Thursday, June 19, 2014

In the morning, she'll be six, she'll glow in the early morning light

Genevieve willed herself to sleep earlier than usual tonight, knowing that when her eyes opened in the morning she would be six.  She and I are night owls, usually just the two of us staying up later than we should.  It's our time.  When as mother and daughter we are at our best. 

I reread her birth story tonight, grateful that I took the time to write it down and that I have this archive of life to find it. 

I rummaged through my not-so-tidy paper files to find a photo copy of this gardening column my mom wrote for her local newspaper, the Homer News, about Genevieve's birth from her perspective, thousands of miles away.

Here's the first half.  Grab a tissue.

There is comfort to be had in a garden, even at 4:30 in the morning.
Our daughter Andrea, called us early in the afternoon to let us know she had achieved full blown labor with her first child.  She and her husband, Andrew, were on their way to the hospital.
And the hours crawled by.
John and I had very little to say to each other all evening.  We were feeling very far away - she lives in a tiny town south of Bellingham.
Andrea is our only daughter, the one I talk to every day.  To say we are close would be an understatement.
And the hours crawled by.
At 4:30 a.m. I made a cup of tea and settled into a little wooden rocking chair, my favorite place in the house.  You can tell: my knitting is handy, and a book or two; and there's a good lamp.
Having lived in the Far North for the last 36 years, I have forgotten what early morning light is like anywhere else.  Here, it is soft and sets the garden to glowing.  The most lovely. comforting glow one could ever see.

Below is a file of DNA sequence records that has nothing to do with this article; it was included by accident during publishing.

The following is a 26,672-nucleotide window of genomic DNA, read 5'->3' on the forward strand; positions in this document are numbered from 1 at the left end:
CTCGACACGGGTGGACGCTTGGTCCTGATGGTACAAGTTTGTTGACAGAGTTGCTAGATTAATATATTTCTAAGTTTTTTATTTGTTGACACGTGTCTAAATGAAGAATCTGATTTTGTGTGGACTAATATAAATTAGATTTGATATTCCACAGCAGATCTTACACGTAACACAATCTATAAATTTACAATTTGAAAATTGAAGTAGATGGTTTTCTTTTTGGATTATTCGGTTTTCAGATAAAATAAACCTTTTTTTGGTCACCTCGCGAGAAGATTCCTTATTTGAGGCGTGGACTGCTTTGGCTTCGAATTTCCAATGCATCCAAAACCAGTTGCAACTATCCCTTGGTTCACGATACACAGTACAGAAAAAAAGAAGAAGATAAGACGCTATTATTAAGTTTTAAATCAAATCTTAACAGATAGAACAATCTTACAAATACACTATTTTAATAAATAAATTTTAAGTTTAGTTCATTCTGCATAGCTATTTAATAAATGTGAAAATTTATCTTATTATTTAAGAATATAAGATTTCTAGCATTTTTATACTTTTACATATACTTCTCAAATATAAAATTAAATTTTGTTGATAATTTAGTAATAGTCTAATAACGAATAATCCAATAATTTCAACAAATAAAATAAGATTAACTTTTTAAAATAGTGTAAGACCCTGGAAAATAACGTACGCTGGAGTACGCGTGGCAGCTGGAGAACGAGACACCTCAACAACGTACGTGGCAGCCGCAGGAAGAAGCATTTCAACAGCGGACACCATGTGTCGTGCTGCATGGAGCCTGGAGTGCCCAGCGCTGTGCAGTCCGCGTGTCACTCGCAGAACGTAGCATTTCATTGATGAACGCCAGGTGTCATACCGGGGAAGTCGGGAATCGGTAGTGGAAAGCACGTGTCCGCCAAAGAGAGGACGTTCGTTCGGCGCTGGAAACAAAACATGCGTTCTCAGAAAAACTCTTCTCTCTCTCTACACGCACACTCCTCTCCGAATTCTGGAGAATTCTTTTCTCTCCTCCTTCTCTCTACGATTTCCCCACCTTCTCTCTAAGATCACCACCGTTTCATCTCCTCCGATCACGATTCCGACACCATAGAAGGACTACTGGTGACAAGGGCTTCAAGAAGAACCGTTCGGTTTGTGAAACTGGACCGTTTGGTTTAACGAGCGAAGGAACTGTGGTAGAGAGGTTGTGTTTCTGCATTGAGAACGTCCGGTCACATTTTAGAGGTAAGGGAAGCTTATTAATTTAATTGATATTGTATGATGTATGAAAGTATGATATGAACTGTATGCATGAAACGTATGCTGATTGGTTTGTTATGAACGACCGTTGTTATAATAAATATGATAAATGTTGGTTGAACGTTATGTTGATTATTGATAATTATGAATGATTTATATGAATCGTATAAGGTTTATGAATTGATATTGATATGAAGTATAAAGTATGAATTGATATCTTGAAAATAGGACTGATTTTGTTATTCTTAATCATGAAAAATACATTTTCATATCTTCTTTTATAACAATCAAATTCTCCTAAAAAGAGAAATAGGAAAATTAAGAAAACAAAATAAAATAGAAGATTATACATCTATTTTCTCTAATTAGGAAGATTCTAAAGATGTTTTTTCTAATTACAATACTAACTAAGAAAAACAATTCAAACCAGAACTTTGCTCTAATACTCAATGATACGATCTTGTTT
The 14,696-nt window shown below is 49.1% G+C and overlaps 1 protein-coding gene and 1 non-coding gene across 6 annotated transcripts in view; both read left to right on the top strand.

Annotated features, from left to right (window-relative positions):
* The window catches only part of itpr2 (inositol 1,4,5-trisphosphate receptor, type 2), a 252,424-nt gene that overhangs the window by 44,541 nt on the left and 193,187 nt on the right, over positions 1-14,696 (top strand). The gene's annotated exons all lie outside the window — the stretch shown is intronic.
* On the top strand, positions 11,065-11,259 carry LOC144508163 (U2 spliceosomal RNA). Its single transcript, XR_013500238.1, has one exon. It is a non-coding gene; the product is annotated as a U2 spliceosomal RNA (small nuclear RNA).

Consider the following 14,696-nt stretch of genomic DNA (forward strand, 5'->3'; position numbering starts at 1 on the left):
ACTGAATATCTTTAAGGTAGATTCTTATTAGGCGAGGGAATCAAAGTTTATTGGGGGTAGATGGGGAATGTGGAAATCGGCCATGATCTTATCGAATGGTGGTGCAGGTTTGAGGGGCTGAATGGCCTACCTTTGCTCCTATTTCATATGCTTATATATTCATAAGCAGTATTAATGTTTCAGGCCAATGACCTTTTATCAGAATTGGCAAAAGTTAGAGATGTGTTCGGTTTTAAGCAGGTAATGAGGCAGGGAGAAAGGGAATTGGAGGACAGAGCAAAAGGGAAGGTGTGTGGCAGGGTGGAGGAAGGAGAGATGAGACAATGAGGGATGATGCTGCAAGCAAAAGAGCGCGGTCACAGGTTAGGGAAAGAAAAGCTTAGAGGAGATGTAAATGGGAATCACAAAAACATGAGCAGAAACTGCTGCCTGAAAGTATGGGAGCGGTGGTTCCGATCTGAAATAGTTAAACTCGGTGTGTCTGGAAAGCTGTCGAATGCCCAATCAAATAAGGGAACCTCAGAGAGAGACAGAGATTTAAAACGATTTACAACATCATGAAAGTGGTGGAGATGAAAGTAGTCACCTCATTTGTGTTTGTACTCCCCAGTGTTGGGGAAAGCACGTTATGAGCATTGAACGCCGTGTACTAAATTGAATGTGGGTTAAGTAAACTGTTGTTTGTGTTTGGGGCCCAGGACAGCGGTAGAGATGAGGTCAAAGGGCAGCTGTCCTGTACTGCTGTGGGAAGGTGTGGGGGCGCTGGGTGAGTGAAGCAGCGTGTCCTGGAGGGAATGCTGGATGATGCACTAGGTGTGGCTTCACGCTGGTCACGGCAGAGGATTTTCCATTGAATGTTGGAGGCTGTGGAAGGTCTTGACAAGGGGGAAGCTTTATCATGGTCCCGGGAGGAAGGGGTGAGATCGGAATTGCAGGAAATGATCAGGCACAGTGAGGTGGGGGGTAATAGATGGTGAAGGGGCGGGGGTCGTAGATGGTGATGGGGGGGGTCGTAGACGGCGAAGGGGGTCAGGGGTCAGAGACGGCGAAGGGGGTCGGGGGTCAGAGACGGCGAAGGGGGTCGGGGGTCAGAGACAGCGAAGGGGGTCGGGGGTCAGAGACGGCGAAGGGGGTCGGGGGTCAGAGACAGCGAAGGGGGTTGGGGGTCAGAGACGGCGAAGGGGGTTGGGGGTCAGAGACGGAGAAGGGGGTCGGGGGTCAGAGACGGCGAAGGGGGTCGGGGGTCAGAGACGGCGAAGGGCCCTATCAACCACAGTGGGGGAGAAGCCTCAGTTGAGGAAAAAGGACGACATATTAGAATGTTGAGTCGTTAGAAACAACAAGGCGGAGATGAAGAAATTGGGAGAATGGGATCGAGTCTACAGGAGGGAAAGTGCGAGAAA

I gathered that glow close to my heart and sent it to my daughter.
Lily-of-the-valley, doronicum, phlox subulata, trollius, clematis alpina, daffodils, muscari, little yellow poppies, even the strawberries - all glowing.
And the hours crawled by.
By 7 a.m. John had joined my vigil.  Silent, our hearts pulling toward Andrea.
Ringing phone at 7:15 a.m.: Andrew, "It's a girl!"
Welcome to the world, Genevieve Rosemary Vallee, may there always be a glowing garden in your life.
What would I do without my garden?  I have other interests, a social life.  But it's my garden that pulls me together, gets me through some interesting experiences.  Even in January, my favorite month (really) I look at photos of the garden, read about other people's gardens, read my journal, make plans.  A garden is never done, thankfully.
With Andrea in Bellingham, I get to garden at her house.  The lilacs were in full bloom in May, the peonies are at their peak at this very moment.  What fun!  I get to come home and have them all over again, extending my gardening pleasure.
Soon I will board an airplane and change Genevieve's diapers, kiss her toes, let her know she has an Alaskan Grandmama who loves her so very much.

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